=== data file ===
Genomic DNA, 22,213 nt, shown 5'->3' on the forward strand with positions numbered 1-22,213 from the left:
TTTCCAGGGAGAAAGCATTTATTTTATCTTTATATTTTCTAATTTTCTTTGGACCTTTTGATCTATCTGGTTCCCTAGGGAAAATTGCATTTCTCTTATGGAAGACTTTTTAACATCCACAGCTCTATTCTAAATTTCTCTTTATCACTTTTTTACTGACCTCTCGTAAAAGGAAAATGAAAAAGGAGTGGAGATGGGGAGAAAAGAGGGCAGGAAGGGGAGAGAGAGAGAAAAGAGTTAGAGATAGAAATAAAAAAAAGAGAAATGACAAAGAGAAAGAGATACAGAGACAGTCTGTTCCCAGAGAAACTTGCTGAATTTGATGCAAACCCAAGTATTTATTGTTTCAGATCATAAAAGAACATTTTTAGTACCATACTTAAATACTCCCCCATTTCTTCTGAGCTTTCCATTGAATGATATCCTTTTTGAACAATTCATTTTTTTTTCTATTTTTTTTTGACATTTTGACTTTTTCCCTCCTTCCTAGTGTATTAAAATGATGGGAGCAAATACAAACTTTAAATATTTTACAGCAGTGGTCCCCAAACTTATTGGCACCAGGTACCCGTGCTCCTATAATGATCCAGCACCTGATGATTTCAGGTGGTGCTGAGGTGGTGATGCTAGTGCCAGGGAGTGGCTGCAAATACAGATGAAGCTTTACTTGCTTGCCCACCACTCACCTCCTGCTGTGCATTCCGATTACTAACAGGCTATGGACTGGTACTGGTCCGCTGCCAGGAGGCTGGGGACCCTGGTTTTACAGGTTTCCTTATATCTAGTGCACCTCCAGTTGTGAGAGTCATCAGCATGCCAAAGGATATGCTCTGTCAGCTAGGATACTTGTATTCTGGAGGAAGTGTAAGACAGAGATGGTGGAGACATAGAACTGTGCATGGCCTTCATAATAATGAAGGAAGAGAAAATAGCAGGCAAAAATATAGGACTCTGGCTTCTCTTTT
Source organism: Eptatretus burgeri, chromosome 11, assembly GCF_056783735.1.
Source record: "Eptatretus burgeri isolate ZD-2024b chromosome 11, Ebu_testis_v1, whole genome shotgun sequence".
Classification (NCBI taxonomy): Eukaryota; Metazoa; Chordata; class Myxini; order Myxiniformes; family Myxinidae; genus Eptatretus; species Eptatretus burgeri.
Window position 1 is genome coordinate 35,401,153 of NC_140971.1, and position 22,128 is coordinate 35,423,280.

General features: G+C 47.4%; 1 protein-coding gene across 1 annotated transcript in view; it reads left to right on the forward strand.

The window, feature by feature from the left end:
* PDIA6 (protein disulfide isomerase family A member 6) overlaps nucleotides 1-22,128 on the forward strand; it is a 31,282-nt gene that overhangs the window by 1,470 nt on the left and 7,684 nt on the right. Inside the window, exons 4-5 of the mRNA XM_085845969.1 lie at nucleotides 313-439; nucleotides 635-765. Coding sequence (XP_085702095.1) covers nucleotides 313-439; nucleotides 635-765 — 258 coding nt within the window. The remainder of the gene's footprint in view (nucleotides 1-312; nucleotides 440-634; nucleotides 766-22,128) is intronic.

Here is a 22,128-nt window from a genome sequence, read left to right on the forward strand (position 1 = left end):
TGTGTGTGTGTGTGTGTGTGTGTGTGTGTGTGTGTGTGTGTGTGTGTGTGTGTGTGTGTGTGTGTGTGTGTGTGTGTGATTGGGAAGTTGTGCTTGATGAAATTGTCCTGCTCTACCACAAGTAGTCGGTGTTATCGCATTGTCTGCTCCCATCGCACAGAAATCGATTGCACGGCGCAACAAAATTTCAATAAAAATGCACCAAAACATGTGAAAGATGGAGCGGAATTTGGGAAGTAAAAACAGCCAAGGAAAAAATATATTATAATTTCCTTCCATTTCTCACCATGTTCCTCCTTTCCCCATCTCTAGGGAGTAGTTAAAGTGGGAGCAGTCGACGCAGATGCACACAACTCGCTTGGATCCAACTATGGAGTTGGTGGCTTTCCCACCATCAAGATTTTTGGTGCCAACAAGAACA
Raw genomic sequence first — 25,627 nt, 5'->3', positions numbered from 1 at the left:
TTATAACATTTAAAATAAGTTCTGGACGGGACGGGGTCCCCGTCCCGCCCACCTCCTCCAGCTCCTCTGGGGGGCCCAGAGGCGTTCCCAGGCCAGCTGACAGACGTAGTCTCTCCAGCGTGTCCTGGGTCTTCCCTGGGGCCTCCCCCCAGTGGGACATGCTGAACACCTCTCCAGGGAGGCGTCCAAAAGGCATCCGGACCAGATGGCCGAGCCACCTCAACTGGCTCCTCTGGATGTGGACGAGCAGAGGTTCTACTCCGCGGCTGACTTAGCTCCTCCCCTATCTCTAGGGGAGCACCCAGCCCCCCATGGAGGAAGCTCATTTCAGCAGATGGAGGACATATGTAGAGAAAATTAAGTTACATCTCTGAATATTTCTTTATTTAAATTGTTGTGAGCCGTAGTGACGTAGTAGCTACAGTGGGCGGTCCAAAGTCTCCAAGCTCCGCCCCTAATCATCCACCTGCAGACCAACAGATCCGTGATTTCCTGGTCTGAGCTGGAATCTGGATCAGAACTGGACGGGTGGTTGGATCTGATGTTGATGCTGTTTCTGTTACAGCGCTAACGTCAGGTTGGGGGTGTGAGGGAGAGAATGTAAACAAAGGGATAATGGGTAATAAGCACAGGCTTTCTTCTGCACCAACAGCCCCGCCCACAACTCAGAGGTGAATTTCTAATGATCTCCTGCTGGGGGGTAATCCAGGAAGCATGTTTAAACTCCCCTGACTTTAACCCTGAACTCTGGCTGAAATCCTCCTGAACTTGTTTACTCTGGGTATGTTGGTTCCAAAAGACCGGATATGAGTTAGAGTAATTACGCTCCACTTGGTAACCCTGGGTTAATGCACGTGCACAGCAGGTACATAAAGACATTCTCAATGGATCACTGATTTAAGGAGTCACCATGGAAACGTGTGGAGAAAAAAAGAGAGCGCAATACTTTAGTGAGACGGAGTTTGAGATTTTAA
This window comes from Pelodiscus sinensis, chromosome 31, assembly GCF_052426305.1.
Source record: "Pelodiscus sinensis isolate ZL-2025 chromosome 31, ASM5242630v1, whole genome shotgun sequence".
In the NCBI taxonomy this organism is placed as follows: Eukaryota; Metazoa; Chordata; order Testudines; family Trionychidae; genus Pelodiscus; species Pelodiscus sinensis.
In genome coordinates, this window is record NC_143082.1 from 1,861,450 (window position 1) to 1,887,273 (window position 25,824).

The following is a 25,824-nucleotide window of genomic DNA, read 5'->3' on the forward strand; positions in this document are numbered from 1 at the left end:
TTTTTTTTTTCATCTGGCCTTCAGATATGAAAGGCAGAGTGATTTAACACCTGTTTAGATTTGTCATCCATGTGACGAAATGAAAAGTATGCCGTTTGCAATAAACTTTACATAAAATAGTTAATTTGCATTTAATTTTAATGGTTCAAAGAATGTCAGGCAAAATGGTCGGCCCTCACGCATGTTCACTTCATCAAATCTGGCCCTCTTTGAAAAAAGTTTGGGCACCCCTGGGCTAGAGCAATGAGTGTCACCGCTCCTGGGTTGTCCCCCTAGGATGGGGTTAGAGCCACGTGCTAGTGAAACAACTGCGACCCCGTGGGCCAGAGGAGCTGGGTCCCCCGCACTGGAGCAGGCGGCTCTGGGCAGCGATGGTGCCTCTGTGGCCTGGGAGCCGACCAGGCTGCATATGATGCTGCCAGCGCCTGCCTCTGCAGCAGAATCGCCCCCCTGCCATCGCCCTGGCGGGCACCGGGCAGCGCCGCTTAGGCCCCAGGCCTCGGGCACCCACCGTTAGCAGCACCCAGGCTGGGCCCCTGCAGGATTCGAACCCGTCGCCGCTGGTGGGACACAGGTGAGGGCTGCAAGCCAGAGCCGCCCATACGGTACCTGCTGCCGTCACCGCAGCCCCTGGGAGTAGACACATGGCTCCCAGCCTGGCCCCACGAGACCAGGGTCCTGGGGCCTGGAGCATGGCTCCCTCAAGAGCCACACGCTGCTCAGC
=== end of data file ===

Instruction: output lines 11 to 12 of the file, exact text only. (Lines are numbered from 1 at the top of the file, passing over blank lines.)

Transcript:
TGTGTGTGTGTGTGTGTGTGTGTGTGTGTGTGTGTGTGTGTGTGTGTGTGTGTGTGTGTGTGTGTGTGTGTGTGTGTGATTGGGAAGTTGTGCTTGATGAAATTGTCCTGCTCTACCACAAGTAGTCGGTGTTATCGCATTGTCTGCTCCCATCGCACAGAAATCGATTGCACGGCGCAACAAAATTTCAATAAAAATGCACCAAAACATGTGAAAGATGGAGCGGAATTTGGGAAGTAAAAACAGCCAAGGAAAAAATATATTATAATTTCCTTCCATTTCTCACCATGTTCCTCCTTTCCCCATCTCTAGGGAGTAGTTAAAGTGGGAGCAGTCGACGCAGATGCACACAACTCGCTTGGATCCAACTATGGAGTTGGTGGCTTTCCCACCATCAAGATTTTTGGTGCCAACAAGAACA
Raw genomic sequence first — 25,627 nt, 5'->3', positions numbered from 1 at the left: